Malnutrition is endemic among infants and children with gastrointestinal disorders. The cause usually is loss of nutrients secondary to the specific derangement in gastrointestinal function, either diarrhea or vomiting. However, both diarrhea and vomiting are frequently treated by withholding all nutrients except water and electrolytes. This practice, of course, contributes to the development of malnutrition.
Acute diarrhea caused by most common organisms rarely persists for more than 4 to 5 days. During this time, the major goal of therapy is to ensure a normal state of hydration. This can be accomplished with use of oral rehydration solution (ORS), modified ORS for malnourished children, and/or special formulas (Table 71.1
), each with its own advantages and disadvantages (35
). Hospitalization and intravenous fluid therapy may be necessary, particularly if fever and/or vomiting accompany the diarrhea.
What to feed and whether to feed the child with acute diarrhea have been subjects of considerable controversy for many years, and both remain unresolved. In general, stool output is greater in the patient who is fed, but this does not mean necessarily that feeding should be proscribed. In most patients, at least some nutrient intake is possible; however, the nature of this intake must be selected, carefully taking into account the age of the patient as well as the severity and probable cause of the diarrhea. One approach is outlined later; other approaches, of course, may be equally successful, particularly in developing countries, where hospital resources may be limited, thus necessitating use of a
liquid milk-based diet, and/or a dry, solid, ready to use therapeutic food that can be eaten without adding water (e.g., Plumpy’nut; Nutriset, Malaunay, France), to minimize the risk of bacterial contamination (36
). A Working Group Report from the First World Congress of Pediatric Gastroenterology, Hepatology, and Nutrition summarizes the latest advances in this field (37
TABLE 71.1 COMPOSITION (AMOUNTS OF MAJOR INGREDIENTS/100 kcal) OF SPECIAL FORMULAS FOR INFANTS WITH DERANGED OR IMMATURE INTESTINAL FUNCTION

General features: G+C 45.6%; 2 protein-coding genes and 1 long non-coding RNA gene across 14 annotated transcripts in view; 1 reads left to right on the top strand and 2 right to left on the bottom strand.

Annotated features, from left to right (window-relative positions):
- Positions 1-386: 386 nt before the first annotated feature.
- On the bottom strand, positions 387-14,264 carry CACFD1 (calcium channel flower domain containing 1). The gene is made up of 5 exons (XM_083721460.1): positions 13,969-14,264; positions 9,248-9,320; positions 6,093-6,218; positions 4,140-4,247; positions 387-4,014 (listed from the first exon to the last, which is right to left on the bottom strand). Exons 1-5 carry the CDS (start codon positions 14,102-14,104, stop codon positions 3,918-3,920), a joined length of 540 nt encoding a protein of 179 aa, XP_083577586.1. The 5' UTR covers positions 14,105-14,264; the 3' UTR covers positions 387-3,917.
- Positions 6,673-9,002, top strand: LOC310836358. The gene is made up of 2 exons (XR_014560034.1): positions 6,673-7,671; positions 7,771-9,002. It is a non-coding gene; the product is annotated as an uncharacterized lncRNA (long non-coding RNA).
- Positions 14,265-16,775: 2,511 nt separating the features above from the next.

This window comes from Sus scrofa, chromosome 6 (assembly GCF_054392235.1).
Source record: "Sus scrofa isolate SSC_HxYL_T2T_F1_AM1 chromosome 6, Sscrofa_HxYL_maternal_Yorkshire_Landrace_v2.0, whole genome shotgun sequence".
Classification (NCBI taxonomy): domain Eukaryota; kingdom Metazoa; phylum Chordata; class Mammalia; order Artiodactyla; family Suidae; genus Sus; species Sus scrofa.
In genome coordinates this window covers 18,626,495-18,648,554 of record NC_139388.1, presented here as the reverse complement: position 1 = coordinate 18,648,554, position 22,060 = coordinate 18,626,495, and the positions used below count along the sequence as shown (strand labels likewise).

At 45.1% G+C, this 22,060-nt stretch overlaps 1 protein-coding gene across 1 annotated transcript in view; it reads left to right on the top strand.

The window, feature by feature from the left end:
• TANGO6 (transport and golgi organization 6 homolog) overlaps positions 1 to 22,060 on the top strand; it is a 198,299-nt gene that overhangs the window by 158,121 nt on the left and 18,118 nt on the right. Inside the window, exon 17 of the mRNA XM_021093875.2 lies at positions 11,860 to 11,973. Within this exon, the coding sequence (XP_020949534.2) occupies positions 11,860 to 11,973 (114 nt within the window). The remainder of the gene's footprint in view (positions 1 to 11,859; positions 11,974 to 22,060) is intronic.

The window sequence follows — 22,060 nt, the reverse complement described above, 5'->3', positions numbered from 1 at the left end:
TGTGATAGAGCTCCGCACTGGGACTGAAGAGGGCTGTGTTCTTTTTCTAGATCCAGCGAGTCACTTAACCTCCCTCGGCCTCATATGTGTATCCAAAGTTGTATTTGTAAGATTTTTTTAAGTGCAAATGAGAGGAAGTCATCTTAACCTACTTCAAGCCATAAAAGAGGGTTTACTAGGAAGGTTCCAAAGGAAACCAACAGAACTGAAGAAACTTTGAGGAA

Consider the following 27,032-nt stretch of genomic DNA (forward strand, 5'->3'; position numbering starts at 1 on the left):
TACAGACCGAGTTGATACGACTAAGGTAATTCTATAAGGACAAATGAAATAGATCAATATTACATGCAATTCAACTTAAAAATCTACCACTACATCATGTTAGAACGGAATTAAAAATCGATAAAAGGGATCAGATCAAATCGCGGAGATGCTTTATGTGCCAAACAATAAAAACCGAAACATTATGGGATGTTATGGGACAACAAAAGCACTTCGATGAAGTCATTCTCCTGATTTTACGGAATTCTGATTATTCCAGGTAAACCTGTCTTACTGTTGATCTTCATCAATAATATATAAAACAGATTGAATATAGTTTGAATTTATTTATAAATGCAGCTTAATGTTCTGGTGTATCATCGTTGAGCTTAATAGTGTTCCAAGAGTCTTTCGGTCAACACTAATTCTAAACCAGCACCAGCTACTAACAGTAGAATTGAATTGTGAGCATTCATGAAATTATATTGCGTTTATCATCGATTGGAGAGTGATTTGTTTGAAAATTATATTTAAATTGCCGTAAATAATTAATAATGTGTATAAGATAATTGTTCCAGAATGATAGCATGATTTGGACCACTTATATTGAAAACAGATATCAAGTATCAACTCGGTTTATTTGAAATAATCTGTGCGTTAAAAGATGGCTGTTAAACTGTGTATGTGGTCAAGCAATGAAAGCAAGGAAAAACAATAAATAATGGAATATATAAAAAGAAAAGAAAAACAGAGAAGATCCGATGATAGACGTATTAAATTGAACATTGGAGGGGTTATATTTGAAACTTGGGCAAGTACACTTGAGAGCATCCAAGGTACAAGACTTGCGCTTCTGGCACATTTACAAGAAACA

(Soy protein isolate)
(Milk, whey protein concentrates)
(Nonfat milk, whey protein concentrates)
(Free L-amino acids)
(Free L-amino acids)
(Free L-amino acids)
(High oleic safflower, soy, coconut oils)
(MCT, soy, corn, high oleic safflower or sunflower oils)
(Palm olein, soy, coconut, high oleic sunflower oils)
(MCT, corn oil)
(Safflower, MCT, soy oils)
(High-oleic safflower, canola oils)
(Soy, high oleic safflower, MCT, coconut oils)
(Palm olein, coconut, soy, high oleic sunflower oils)
(High oleic safflower, MCT, soy oils)
(Palm kernel or coconut, high oleic sunflower, soy oils)
Lineoleic acid (mg)
1,663 (1, 000)
(Carbohydrate source selected by physician, usually glucose)
(Corn syrup solids, modified corn starch)
(Corn syrup solids, modified corn starch)
(Corn syrup solids, sucrose)
(Sucrose, modified tapioca starch)
(Sucrose, corn maltodextrin)
(Corn syrup solids, lactose)
(Corn syrup solids, modified tapioca starch)
(Corn syrup solids)
(Corn syrup solids)
Vitamin A (IU) (Retinol)
Vitamin D (IU) (Calciferol)
Vitamin E (IU) (Tocopherol)
Vitamin K (µg) (Phytonadione)
Vitamin B1 (µg) (Thiamin)
Vitamin B2 (µg) (Riboflavin)
Vitamin B3 (µg) (Niacin)
2.214 (1, 350)
Vitamin B5 (µg) (Pantothenic acid)
Vitamin B6 (µg) (Pyridoxal PO4)
Vitamin B7 (µg) (Biotin)
Vitamin B9 (µg) (Folic acid)
Vitamin B12 (µg) (Cobalamin)
Vitamin C (mg) (Ascorbic acid)
MCT, medium chain triglyceride; RCF, Ross Carbohydrate Free.
a Abbott Nutrition, Columbus, OH.
b Note that this formula contains no carbohydrate, which accounts for its markedly different nutrient content vs. the other formulas shown. However, if 13 fl oz (390 ml) RCF is reconstituted with 54 g carbohydrate, e.g., glucose, and 12 fl oz (360 ml) water as the manufacturer recommends, the alternate values listed in (parentheses) will result, which approximates the carbohydrate content of most other formulas shown (i.e., approximately 2 g carbohydrate/fl oz of formula). As noted (see text), if other formulas are poorly tolerated (i.e., result in the resumption of diarrhea), the authors recommend initially reconstituting RCF with 12 g carbohydrate, e.g., glucose, and 12 fl oz (360 ml) water (i.e., approximately 0.5 g carbohydrate/fl oz of formula), before gradually increasing carbohydrate content, progressively reconstituting RCF with additional increments of 12 g carbohydrate, e.g., glucose, per 12 fl oz (360 ml) water, daily or every other day as tolerance for carbohydrate increases. Once full carbohydrate content (i.e., approximately 2 g carbohydrate/fl oz of formula) is tolerated, the patient usually can be switched to a carbohydrate-containing formula.